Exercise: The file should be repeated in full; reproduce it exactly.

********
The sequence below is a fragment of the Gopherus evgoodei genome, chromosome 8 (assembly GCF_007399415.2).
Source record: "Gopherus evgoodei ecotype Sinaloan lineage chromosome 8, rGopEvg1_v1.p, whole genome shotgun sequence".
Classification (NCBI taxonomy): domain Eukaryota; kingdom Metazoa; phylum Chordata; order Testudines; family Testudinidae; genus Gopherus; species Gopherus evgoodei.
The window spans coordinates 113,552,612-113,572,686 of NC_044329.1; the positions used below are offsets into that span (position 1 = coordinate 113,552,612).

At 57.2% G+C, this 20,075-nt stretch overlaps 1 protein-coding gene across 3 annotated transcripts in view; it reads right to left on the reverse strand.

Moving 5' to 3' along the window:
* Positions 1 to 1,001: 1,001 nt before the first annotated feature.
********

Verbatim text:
The sequence below is a fragment of the Gopherus evgoodei genome, chromosome 8 (assembly GCF_007399415.2).
Source record: "Gopherus evgoodei ecotype Sinaloan lineage chromosome 8, rGopEvg1_v1.p, whole genome shotgun sequence".
Classification (NCBI taxonomy): domain Eukaryota; kingdom Metazoa; phylum Chordata; order Testudines; family Testudinidae; genus Gopherus; species Gopherus evgoodei.
The window spans coordinates 113,552,612-113,572,686 of NC_044329.1; the positions used below are offsets into that span (position 1 = coordinate 113,552,612).

At 57.2% G+C, this 20,075-nt stretch overlaps 1 protein-coding gene across 3 annotated transcripts in view; it reads right to left on the reverse strand.

Moving 5' to 3' along the window:
* Positions 1 to 1,001: 1,001 nt before the first annotated feature.